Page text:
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3 Prominent Funds With Bad Parents

These funds have parent companies with significant problems.

A version of this article was originally published in the November 2018 issue of Morningstar FundInvestor. Download a complimentary copy of FundInvestor here.

The Parent Pillar rating is one of the five pillars that goes into the Morningstar Analyst Rating for funds. Many of the best funds come from parent companies with strong, shareholder-friendly cultures. On the other hand, if a fund’s parent has regulatory problems, management turmoil, or other issues, it’s a red flag, whatever that fund’s other virtues might be.

Below are three prominent funds whose Negative Parent ratings indicate significant problems at the fund family level. That doesn’t necessarily mean the funds themselves are bad; two earn Morningstar Analyst Ratings of Bronze, while the other is rated Neutral. However, investors or potential investors would do well to keep a close eye on each parent’s influence.

 Virtus Vontobel Emerging Markets Opportunities (HEMZX)
In 2015, Virtus settled with the SEC over its poor handling of regulatory wrongdoing at one of its subadvisors, F-Squared. That’s just part of the evidence suggesting that Virtus’ subadvisor due-diligence process has been substandard, and there has been a lot of churn among the firms that Virtus works with.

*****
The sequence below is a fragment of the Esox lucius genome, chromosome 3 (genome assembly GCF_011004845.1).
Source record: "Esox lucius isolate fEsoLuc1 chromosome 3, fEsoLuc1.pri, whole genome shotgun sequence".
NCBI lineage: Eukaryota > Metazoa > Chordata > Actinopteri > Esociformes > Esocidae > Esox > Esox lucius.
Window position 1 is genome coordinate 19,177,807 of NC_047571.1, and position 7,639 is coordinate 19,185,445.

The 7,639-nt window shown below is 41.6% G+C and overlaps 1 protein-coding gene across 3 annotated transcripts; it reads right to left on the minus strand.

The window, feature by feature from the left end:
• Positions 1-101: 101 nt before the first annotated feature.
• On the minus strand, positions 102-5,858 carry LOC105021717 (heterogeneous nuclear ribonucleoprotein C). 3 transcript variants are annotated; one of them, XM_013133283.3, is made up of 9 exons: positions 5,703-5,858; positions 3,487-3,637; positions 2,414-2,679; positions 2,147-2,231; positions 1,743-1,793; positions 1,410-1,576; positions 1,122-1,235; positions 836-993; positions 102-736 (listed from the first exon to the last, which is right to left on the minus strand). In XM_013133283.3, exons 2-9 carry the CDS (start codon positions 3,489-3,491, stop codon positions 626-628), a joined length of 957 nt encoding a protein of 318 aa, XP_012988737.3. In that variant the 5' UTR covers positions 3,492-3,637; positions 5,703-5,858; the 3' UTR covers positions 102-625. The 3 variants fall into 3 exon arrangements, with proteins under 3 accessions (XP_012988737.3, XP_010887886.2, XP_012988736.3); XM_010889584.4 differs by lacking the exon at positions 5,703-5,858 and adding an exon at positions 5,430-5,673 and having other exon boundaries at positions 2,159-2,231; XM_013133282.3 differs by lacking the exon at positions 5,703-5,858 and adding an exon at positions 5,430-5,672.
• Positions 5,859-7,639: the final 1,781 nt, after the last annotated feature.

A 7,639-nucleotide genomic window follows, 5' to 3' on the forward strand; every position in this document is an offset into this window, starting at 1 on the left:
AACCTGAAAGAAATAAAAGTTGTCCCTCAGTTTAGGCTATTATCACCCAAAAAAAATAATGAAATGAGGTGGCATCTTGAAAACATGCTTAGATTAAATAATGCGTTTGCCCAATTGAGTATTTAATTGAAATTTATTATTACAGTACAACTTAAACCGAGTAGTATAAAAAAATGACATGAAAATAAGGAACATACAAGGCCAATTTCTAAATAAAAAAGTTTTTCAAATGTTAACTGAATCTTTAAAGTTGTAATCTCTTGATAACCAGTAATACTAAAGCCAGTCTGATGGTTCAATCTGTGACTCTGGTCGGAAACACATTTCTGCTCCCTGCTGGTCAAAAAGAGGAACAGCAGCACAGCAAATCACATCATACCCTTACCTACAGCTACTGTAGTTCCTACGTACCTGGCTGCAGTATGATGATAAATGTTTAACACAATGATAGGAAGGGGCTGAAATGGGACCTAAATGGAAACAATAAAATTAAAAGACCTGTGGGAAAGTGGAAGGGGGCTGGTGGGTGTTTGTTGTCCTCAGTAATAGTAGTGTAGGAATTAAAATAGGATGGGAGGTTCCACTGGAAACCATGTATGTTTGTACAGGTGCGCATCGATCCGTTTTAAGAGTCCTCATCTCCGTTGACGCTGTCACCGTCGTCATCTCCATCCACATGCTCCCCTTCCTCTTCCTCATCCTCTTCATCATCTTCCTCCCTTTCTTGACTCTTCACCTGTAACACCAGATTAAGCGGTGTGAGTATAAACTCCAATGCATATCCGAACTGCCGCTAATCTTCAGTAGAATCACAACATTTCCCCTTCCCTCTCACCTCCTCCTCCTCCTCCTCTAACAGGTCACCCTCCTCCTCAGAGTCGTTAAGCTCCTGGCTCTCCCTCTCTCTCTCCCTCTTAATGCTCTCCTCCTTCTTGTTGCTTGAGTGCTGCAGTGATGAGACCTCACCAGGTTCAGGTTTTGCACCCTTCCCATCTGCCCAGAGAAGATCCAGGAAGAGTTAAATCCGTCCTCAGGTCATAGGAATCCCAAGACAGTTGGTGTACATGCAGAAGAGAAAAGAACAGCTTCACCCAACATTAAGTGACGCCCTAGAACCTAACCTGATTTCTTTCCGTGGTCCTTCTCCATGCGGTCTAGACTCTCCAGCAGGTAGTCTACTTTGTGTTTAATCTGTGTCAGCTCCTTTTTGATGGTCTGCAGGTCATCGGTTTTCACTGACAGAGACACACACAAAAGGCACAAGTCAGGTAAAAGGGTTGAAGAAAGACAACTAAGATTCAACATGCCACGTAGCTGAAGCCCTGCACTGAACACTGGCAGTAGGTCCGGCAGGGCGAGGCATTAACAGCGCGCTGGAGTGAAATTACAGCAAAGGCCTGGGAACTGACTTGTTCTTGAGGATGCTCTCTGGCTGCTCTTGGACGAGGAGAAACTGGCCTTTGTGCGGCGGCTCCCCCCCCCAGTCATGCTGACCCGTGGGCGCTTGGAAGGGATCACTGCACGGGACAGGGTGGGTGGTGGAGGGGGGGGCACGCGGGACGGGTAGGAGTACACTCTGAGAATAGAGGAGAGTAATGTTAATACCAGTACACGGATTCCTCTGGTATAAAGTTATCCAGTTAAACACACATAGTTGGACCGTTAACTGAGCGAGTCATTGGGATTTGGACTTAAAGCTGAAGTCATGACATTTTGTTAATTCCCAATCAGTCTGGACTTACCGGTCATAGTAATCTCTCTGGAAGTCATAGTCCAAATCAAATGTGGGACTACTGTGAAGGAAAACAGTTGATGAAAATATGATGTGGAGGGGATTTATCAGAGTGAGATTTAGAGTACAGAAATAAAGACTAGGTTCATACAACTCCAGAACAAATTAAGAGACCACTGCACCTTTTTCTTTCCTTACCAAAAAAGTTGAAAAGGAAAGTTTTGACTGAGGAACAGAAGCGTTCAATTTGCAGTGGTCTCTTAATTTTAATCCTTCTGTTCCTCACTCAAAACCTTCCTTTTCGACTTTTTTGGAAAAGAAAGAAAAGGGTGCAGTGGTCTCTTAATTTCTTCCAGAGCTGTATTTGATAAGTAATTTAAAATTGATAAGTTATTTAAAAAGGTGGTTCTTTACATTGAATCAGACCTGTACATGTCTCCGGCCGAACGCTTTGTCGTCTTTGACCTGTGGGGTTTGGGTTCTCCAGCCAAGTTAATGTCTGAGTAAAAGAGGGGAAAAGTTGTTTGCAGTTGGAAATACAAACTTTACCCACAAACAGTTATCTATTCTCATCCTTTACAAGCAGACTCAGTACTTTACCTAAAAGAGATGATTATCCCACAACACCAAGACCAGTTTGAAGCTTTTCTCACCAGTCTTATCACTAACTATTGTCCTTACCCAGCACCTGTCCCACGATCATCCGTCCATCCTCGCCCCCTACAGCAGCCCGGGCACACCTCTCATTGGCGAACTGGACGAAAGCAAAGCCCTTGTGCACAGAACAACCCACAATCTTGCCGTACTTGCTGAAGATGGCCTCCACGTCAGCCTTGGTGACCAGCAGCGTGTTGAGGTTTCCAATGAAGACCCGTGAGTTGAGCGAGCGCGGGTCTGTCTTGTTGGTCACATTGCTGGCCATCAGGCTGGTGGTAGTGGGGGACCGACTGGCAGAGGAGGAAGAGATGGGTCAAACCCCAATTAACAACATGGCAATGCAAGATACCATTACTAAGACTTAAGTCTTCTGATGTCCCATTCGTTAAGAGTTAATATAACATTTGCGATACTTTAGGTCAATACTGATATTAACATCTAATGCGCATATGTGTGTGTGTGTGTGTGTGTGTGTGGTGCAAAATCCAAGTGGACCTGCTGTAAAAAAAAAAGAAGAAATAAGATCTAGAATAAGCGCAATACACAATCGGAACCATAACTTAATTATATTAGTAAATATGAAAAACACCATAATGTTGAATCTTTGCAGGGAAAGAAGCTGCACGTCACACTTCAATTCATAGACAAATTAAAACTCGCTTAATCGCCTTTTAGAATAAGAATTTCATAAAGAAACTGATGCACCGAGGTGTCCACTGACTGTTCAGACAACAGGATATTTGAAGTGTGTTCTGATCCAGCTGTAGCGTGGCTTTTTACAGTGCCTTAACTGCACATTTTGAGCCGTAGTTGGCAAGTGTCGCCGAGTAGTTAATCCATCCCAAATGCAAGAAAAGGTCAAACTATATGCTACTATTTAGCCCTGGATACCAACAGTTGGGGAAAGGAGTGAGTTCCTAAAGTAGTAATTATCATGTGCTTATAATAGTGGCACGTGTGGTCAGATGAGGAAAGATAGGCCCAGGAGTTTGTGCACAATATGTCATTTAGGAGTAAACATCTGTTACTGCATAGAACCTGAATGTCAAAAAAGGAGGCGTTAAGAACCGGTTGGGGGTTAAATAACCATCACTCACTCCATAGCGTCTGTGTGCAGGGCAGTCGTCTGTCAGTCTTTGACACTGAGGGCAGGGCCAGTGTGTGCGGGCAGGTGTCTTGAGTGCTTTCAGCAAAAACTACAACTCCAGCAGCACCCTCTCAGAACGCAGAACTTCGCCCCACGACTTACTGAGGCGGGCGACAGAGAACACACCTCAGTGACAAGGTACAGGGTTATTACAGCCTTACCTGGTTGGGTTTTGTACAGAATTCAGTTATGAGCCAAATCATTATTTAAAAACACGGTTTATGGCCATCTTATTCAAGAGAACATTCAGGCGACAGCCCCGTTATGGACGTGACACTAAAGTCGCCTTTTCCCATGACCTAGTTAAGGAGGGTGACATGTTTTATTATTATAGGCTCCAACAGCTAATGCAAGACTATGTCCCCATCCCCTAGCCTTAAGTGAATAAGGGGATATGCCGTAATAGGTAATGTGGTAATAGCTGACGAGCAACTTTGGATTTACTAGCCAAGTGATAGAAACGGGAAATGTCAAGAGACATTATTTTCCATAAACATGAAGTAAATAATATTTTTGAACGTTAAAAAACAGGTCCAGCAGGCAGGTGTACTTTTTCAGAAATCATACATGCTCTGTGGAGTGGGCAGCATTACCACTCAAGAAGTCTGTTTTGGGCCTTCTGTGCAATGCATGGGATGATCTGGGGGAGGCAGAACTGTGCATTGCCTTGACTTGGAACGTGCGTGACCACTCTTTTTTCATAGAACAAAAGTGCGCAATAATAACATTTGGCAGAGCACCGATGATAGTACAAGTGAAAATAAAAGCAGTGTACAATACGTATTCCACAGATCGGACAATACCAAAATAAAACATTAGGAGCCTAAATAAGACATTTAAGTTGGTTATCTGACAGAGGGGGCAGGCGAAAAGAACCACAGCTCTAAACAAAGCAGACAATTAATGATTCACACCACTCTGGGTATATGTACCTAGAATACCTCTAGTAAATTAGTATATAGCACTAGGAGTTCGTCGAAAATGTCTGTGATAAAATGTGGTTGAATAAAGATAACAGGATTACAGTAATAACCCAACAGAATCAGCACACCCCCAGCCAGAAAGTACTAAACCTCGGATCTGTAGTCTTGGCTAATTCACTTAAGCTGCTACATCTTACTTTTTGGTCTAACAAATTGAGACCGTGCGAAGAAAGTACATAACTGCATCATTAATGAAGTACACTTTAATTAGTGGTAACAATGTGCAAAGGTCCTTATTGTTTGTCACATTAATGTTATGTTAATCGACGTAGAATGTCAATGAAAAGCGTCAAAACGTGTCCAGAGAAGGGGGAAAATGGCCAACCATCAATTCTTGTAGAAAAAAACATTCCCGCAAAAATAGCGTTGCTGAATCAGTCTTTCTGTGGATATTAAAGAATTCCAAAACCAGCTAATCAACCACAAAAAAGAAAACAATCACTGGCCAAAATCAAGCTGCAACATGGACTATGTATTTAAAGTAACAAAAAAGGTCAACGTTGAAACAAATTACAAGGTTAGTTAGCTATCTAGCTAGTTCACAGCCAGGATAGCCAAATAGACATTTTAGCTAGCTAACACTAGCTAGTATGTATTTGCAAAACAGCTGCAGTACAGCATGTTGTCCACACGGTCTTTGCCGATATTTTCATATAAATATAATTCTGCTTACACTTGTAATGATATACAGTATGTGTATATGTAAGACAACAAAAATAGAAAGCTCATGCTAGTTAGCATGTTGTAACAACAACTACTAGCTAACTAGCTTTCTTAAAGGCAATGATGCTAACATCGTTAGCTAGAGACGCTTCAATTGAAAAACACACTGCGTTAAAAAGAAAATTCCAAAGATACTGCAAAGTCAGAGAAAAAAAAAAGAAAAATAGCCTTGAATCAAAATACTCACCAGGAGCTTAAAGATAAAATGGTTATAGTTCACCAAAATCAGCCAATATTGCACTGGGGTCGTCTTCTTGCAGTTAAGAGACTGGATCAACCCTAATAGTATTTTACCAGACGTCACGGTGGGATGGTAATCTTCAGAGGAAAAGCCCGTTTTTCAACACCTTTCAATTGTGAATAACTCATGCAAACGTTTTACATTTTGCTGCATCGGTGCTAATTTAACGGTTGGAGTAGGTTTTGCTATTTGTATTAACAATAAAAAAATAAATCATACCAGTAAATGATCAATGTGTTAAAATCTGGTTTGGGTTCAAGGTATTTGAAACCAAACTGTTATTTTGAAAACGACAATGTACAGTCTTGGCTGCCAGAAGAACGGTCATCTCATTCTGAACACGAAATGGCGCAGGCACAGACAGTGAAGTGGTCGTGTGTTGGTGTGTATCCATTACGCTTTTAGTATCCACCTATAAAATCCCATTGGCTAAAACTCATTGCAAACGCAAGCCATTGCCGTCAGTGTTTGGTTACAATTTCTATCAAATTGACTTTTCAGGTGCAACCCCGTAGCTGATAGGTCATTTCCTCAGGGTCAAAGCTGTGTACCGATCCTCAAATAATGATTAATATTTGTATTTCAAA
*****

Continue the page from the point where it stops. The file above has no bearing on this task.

This Bronze-rated fund suffered a significant loss in March 2016 with the departure of manager Rajiv Jain, who had achieved great results in a decade at the helm. However, the fund still maintains a Bronze rating because the rest of the team behind those results mostly remains in place, as does the strategy. New manager Matthew Benkendorf worked closely with Jain on this and other funds for 17 years, and subadvisor Vontobel has added to its deep team of analysts, which now has 18 members and has been remarkably stable over time.

 Third Avenue Real Estate Value (TAREX)
Personnel turnover has been a major problem at Third Avenue in recent years, with numerous executives and invest­ment professionals leaving between 2015 and 2017. That instability, combined with SEC scrutiny over the collapse of Third Avenue Focused Credit, keeps the firm’s Parent Pillar rating at Negative.

This is another fund in transition from a shop with significant problems. It has a strong long-term record, with 10- and 15-year returns in the global real estate Morningstar Category’s top quintile, but the person most responsible for that record, lead manager Michael Winer, retired in early 2018 after 20 years at the helm. Remaining managers Jason Wolf and Ryan Dobratz have worked on the fund for years and are maintaining its deep-value strategy, but there has been quite a bit of analyst turnover on the real estate team, which helps keep the fund’s People Pillar rating and Analyst Rating at Neutral.

 Transamerica Large Cap Value (TWQAX)
We recently downgraded Transamerica’s Parent rating to Negative from Neutral after the firm agreed to a $97 million settlement with the SEC over its mismanagement of quantitative strategies between 2010 and 2015. After the firm discovered problems in the models, it initially didn’t disclose those problems to shareholders or fund directors, suggesting that it prioritized asset-gathering over hiring best-in-class subadvisors.

Unlike the two funds above, this fund hasn’t gone through a recent management transition. Skippers Jack Murphy and John Levin have achieved solid results since then with strong execution of a fairly traditional, bottom-up relative-value strategy. That helps the fund earn a Bronze rating.

David Kathman does not own (actual or beneficial) shares in any of the securities mentioned above. Find out about Morningstar’s editorial policies.